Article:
Last night at the Hammerstein Ballroom, a mixed bag of celebrities gathered to roast Donald Trump for a Comedy Central special to air March 15. Mr. Trump, who had said on the red carpet that he did the roast in order to get paid and funnel that money to charity, sat rather gamely on a stage bedecked with ersatz gold buildings and the Trump logo-even after Seth MacFarlane, roast master, said that his “resting face is ‘who farted?'” Mr. Trump exaggerated his pout immediately. The Observer wondered: had Mr. MacFarlane ever stayed at a Trump property? “No, and I don’t think I will–after this, I might get a room wired up to explode.”
Mr. Trump, at least, knew how to make an entrance, had arrived onstage in a tricked-out golf cart that spewed one-dollar bills (though much fewer bills, surely, than Kanye threw at Fashion Week). Predictably, attendees leapt out of their seats to grab the money.
Among the roasters, Marlee Matlin was a surprise success onstage, speaking generally through an interpreter (though using her own voice when imitating a fellow roastee in the throes of passion). Previously, she’d told The Observer that while she was known for dramatic work, she felt as though she were “coming out of my comedy closet.” Larry King’s choice to present his monologue as though it were an episode of Larry King Live was a bit befuddling–but he got one of the most surprising digs of the night in when he threw to the not-in-attendance Anderson Cooper, “to see what she’s working on.”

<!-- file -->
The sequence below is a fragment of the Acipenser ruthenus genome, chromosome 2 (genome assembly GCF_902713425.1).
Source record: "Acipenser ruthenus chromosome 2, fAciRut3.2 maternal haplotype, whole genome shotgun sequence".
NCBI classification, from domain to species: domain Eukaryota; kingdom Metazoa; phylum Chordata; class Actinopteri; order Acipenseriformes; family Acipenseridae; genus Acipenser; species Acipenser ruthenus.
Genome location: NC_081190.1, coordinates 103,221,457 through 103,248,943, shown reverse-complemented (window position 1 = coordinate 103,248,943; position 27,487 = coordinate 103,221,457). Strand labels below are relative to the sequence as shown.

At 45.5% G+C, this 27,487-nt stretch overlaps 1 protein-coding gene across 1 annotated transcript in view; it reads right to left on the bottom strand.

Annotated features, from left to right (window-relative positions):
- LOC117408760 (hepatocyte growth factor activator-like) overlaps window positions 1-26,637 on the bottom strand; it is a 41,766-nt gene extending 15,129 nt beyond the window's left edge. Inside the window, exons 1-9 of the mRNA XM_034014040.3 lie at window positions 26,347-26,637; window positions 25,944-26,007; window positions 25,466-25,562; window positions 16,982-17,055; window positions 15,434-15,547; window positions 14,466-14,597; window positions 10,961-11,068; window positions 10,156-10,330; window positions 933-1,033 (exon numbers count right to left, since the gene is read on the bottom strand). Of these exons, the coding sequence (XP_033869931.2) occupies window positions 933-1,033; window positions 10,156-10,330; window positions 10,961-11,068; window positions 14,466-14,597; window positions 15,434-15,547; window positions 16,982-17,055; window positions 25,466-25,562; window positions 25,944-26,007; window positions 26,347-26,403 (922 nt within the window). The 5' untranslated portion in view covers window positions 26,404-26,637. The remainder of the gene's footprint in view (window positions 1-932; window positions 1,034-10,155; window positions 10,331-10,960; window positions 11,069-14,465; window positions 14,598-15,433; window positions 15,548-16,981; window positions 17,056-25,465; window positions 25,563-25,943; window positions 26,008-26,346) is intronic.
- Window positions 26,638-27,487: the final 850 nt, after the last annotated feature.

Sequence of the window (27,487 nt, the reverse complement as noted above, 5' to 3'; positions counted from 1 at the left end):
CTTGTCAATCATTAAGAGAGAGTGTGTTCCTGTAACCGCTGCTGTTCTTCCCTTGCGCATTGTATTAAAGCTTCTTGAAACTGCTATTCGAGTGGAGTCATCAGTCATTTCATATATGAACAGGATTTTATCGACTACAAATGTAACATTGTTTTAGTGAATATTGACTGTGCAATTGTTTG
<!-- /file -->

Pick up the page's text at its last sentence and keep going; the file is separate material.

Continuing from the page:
Mike “The Situation” Sorrentino, whose nickname is now apparently buttressed by his real name in a bid for serious attention, did not fare so well. The question of whether each set of roasters must have a victim or whether the young man was really that bad a comedian may be debated for years, though Mr. Sorrentino was booed starting about halfway through his set. Jeffrey Ross rushed to the microphone to ask the audience not to boo, a kind gesture that went unnoticed by the crowd. “Good job,” comedian Anthony Jeselnik, whose name was mispronounced all night, told Mr. Sorrentino nonchalantly during Mr. Jeselnik’s act. Mr. Trump told The Observer that he thought Mr. Sorrentino had done a fine job. “He stepped out of his comfort zone,” the entrepreneur said, sounding very much the mentor he plays on The Apprentice.
Lisa Lampanelli went the hardest at Mr. Trump, assailing his hair and his marriages. She’d told us that she only wrote comedy about people she liked: “That’s why I’ll never roast the French.” For an insult comic, she sure seemed nice! We’d been worried she might insult us. “Of course not,” she told The Observer, “you little intellectual Jew from Harvard!” (At least two of her facts were wrong, but the joke landed.)
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